• Khaamoshi khud apni sada ho aisa bhi ho sakta hai, sannata hee goonj raha ho aisa bhi ho sakta hai – Penned by Zaqa Siddiqui, this ghazal makes up for the ‘sadness’ in the album. Composed in low notes especially in the Mukhda of the ghazal, this is not an easy ghazal to sing. A ghazal filled with insight and self reflection.
  • Bebasi Jurm hai hauslaa jurm hai, zindagi teri ek-ek adaa Jurm hai –  Ayaz Jhansvi pens this ghazal with good amount of ‘शिकायत’ quotient and Jagjit Singh sang it with consummate ease. Poetry at it’s fluid best, composition at it’s melodious best, there is hardly a thing that is wrong with this ghazal. याद रखना तुझे मेरा इक जुर्म था, भूल जाना तुझे दूसरा जुर्म है…
  • Jab kisi se koi gila rakhnaa, saamne apne aaina rakhnaNida fazli gives the voice of Jagjit singh the right amount of pathos with an insightful ghazal. Asking us to look at our reality before finding faults with others, the ghazal is slow, melancholic and thought provoking without getting preachy or loud. मिलना जुलना जहाँ ज़रूरी हो, मिलने जुलने का हौसला रखना….

Jagjit singh is rightly credited with taking ghazals to the masses. Prior to his arrival on the scene, this genre was reserved mostly for some singers who took pride in using tough words and putting their Epiglottis out for display. This album is as simple as it can get. Listen to it once and I will leave you to make your opinion on the same. What most of the people forgot when they talked about Jagjit Singh was his ability and willingness to find new poets and showcase their work. Have a look at the lyricists of this album and you will know what is the point I am trying to make.

Don’t miss this album if you are a ghazal listener.

If you feel there is something wrong with the album it is purely because of the overexcited writing in this post and the fault is mine.

Meanwhile, ये रहा मेरा कसेट

GhazalJit Singh

Phir Bhi…Sudeep (1995)

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I got into Ghazals fairly soon thanks to the ‘born old’ head and a low tolerance towards most songs in the 1990s. At that time (and forever) Ghazals meant/will mean Jagjit Singh to me. Trying out a ghazal from anyone who is not Jagjit singh used to be a self declared ‘Gunaah’ for me.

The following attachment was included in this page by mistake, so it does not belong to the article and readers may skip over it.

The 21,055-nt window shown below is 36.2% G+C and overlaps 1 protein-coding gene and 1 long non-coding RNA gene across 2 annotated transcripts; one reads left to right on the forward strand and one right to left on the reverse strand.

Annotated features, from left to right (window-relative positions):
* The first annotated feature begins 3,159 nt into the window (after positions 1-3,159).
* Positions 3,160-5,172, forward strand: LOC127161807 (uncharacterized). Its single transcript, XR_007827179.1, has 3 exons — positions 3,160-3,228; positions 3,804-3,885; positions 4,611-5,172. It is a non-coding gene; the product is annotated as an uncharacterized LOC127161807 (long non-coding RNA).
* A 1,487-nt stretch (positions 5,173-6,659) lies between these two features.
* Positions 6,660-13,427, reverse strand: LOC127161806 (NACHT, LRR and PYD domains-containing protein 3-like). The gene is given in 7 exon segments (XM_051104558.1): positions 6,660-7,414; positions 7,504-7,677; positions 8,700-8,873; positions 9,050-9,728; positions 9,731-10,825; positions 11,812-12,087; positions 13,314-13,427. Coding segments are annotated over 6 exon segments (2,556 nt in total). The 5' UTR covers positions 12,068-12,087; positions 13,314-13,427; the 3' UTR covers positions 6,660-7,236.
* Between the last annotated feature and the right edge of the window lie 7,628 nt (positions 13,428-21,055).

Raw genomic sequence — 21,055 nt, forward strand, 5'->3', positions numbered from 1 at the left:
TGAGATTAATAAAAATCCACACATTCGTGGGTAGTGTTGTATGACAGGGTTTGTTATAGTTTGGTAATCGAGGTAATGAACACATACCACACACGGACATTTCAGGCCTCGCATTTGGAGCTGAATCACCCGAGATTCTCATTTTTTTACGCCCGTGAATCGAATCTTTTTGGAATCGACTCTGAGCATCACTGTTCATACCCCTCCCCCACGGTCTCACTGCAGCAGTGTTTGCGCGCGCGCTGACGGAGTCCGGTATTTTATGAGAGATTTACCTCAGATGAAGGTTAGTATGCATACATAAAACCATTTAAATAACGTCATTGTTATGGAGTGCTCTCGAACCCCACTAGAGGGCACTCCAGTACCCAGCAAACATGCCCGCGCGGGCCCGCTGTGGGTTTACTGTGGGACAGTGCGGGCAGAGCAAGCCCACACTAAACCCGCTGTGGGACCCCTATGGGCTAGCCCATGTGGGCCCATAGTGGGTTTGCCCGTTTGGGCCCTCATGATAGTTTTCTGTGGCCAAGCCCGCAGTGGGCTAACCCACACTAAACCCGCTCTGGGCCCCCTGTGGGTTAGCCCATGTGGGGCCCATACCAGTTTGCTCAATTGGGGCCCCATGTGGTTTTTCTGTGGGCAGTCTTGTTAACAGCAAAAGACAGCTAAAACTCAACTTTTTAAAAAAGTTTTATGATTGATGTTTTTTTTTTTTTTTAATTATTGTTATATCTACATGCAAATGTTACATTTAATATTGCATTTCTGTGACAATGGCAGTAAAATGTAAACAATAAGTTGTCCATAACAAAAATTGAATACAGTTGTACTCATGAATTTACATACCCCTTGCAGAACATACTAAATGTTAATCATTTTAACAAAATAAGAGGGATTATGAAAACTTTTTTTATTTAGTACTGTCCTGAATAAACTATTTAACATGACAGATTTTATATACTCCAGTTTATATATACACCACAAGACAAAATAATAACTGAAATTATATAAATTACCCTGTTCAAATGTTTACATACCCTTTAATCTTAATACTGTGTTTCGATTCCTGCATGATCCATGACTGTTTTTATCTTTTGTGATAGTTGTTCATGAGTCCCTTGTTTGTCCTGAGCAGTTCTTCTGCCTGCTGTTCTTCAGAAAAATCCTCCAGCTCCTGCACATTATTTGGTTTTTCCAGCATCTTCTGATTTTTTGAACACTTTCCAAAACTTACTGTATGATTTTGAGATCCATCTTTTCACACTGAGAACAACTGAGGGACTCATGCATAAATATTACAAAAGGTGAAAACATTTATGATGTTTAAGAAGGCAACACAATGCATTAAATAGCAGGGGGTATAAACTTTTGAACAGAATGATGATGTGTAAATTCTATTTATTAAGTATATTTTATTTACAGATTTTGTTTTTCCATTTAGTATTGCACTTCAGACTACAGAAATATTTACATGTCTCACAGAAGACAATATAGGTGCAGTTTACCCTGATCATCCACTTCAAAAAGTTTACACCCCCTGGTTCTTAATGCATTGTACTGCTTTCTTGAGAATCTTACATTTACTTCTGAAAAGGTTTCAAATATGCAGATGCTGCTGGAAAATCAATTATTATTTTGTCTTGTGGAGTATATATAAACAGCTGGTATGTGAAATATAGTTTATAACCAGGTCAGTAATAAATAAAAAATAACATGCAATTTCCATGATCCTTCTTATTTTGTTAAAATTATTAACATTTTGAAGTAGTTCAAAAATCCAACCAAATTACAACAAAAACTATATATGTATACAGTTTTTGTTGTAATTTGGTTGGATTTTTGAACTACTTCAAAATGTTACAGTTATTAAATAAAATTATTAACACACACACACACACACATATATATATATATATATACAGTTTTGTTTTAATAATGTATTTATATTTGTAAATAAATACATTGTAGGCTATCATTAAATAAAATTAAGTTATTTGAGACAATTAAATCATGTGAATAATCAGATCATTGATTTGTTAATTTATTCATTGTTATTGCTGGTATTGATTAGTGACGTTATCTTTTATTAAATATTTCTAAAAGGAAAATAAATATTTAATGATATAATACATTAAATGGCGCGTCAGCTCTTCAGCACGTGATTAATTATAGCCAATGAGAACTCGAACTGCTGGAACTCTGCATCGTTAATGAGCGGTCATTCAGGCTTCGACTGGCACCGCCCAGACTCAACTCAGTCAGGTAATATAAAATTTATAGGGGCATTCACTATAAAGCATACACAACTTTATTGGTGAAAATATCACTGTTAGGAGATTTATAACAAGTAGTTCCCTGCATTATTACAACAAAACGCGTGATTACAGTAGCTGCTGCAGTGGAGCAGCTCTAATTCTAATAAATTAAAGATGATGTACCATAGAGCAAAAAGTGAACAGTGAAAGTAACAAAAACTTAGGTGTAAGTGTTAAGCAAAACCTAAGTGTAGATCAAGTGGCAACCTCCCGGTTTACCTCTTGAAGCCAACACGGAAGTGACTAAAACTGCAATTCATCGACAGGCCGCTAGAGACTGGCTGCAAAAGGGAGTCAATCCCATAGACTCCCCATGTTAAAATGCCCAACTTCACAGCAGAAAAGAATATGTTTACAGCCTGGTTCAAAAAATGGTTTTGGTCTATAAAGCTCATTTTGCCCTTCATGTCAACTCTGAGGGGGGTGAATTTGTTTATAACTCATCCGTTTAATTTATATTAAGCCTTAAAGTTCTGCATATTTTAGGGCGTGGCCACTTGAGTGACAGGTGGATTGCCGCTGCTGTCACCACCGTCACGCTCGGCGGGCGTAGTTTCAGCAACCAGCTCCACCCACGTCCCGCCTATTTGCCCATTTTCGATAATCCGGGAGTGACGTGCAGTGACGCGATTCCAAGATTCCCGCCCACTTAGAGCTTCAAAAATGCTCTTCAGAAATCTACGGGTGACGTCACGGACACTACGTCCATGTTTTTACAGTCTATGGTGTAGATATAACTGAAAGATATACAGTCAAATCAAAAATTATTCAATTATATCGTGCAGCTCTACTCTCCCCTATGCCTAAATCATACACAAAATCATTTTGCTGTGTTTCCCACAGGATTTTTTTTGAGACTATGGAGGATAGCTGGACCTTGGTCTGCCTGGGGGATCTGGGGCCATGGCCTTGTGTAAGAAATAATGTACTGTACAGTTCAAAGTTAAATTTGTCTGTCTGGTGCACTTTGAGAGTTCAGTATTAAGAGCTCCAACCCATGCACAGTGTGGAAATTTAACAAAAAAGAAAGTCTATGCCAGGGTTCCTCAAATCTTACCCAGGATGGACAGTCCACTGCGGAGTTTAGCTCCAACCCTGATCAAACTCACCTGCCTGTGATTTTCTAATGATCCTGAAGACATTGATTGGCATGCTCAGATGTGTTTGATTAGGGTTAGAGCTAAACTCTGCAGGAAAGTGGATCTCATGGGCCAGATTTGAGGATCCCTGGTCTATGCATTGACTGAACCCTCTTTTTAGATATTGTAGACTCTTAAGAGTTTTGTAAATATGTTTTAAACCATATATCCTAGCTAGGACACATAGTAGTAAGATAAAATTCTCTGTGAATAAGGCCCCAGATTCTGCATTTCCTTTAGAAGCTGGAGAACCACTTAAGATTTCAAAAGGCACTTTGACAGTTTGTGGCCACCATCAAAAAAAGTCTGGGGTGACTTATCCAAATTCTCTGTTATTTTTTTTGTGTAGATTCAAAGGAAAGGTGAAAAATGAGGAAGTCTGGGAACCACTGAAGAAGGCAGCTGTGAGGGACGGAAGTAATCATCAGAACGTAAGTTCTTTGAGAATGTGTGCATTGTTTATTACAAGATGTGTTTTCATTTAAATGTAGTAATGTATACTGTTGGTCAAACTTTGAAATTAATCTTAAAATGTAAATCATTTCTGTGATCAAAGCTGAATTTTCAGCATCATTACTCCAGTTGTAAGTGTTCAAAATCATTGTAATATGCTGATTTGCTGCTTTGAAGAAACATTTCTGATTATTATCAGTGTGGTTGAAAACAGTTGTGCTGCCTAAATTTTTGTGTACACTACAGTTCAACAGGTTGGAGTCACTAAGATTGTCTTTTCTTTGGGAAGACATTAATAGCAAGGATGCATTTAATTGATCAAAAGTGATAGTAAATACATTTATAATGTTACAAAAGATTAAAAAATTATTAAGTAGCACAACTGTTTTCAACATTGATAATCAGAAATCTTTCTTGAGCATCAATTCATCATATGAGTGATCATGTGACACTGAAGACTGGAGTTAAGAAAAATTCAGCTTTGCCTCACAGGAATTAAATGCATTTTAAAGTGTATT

In 1995, I was in Class X and in came a ghazal album titled ‘Phir bhi’ and as with Magnasounds philosophy of promoting the new album, my favorite shop, (Shiv electronics, Indira nagar lucknow) had a huge poster of the album right outside the shop. To this day I dont know what was it that made me buy the cassette for a princely sum of INR 40 in those days (Papa’s money)?

May be it was just begining of the first ghazal, titled Ye dil jaata hai. The way the electric flute makes an appearance and leads us to the wonderful voice of Sudeep. A ghazal composed with a lot of love. Excellent use of guitar, non intrusive backup singers and good amount of violin. The pace is non-ghazal like whereas the words are just too ghazal like. An entire ghazal wherein the lover is waiting in anticipation of what gives in first..heart or courage.

May be it was the second ghazal Fakira na aaye . Guitar start the ghazal at a leisurely pace. A ghazal with a lot of thehraav. Singing remains top class. The pronounciation of words, the excellent music arrangement and a simple tune, the focus is purely on singing and nothing else. The ghazal has a sinking feel to it and if you feel the same, it just means that you like the ghazal.